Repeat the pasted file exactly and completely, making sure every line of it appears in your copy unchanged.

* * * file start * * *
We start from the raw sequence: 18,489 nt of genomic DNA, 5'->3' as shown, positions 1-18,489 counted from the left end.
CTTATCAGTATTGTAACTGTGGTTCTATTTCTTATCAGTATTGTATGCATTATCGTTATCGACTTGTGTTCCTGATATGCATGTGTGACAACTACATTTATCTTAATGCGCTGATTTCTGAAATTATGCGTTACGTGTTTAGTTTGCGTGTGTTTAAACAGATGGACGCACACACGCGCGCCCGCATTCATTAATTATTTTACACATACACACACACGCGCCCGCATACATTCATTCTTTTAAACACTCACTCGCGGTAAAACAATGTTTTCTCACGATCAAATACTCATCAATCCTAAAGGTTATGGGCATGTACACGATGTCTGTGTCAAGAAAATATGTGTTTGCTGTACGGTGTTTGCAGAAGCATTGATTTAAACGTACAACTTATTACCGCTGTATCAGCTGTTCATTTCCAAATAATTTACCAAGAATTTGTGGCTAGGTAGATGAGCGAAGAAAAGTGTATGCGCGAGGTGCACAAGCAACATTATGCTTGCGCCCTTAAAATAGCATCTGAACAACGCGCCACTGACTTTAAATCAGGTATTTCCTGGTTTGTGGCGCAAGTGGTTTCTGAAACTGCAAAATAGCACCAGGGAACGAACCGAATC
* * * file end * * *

We start from the raw sequence: 18,489 nt of genomic DNA, 5'->3' as shown, positions 1-18,489 counted from the left end.
CTTATCAGTATTGTAACTGTGGTTCTATTTCTTATCAGTATTGTATGCATTATCGTTATCGACTTGTGTTCCTGATATGCATGTGTGACAACTACATTTATCTTAATGCGCTGATTTCTGAAATTATGCGTTACGTGTTTAGTTTGCGTGTGTTTAAACAGATGGACGCACACACGCGCGCCCGCATTCATTAATTATTTTACACATACACACACACGCGCCCGCATACATTCATTCTTTTAAACACTCACTCGCGGTAAAACAATGTTTTCTCACGATCAAATACTCATCAATCCTAAAGGTTATGGGCATGTACACGATGTCTGTGTCAAGAAAATATGTGTTTGCTGTACGGTGTTTGCAGAAGCATTGATTTAAACGTACAACTTATTACCGCTGTATCAGCTGTTCATTTCCAAATAATTTACCAAGAATTTGTGGCTAGGTAGATGAGCGAAGAAAAGTGTATGCGCGAGGTGCACAAGCAACATTATGCTTGCGCCCTTAAAATAGCATCTGAACAACGCGCCACTGACTTTAAATCAGGTATTTCCTGGTTTGTGGCGCAAGTGGTTTCTGAAACTGCAAAATAGCACCAGGGAACGAACCGAATC